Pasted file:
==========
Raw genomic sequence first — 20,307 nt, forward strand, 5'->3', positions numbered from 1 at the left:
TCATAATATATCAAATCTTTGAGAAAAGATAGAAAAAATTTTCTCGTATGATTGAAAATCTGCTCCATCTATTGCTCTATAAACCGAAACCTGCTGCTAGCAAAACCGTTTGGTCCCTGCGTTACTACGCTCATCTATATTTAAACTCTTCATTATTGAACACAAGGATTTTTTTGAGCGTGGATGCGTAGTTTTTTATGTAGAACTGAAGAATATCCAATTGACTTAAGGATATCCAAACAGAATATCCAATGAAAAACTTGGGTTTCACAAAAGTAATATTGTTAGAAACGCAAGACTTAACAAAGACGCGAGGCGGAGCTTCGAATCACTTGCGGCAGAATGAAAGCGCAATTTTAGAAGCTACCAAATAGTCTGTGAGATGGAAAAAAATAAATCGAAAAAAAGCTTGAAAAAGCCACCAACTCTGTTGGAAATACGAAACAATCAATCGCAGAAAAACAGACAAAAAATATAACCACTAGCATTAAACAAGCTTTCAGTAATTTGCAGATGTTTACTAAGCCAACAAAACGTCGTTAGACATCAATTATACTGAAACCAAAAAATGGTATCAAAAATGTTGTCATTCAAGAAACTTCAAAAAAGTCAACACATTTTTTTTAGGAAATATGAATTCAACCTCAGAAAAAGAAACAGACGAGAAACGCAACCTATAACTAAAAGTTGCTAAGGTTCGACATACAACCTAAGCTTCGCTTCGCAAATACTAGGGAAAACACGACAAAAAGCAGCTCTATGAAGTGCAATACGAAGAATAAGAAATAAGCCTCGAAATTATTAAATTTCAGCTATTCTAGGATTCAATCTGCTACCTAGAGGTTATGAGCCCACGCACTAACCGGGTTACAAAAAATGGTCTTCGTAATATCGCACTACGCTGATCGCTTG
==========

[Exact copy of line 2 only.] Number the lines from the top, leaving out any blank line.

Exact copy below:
TCATAATATATCAAATCTTTGAGAAAAGATAGAAAAAATTTTCTCGTATGATTGAAAATCTGCTCCATCTATTGCTCTATAAACCGAAACCTGCTGCTAGCAAAACCGTTTGGTCCCTGCGTTACTACGCTCATCTATATTTAAACTCTTCATTATTGAACACAAGGATTTTTTTGAGCGTGGATGCGTAGTTTTTTATGTAGAACTGAAGAATATCCAATTGACTTAAGGATATCCAAACAGAATATCCAATGAAAAACTTGGGTTTCACAAAAGTAATATTGTTAGAAACGCAAGACTTAACAAAGACGCGAGGCGGAGCTTCGAATCACTTGCGGCAGAATGAAAGCGCAATTTTAGAAGCTACCAAATAGTCTGTGAGATGGAAAAAAATAAATCGAAAAAAAGCTTGAAAAAGCCACCAACTCTGTTGGAAATACGAAACAATCAATCGCAGAAAAACAGACAAAAAATATAACCACTAGCATTAAACAAGCTTTCAGTAATTTGCAGATGTTTACTAAGCCAACAAAACGTCGTTAGACATCAATTATACTGAAACCAAAAAATGGTATCAAAAATGTTGTCATTCAAGAAACTTCAAAAAAGTCAACACATTTTTTTTAGGAAATATGAATTCAACCTCAGAAAAAGAAACAGACGAGAAACGCAACCTATAACTAAAAGTTGCTAAGGTTCGACATACAACCTAAGCTTCGCTTCGCAAATACTAGGGAAAACACGACAAAAAGCAGCTCTATGAAGTGCAATACGAAGAATAAGAAATAAGCCTCGAAATTATTAAATTTCAGCTATTCTAGGATTCAATCTGCTACCTAGAGGTTATGAGCCCACGCACTAACCGGGTTACAAAAAATGGTCTTCGTAATATCGCACTACGCTGATCGCTTG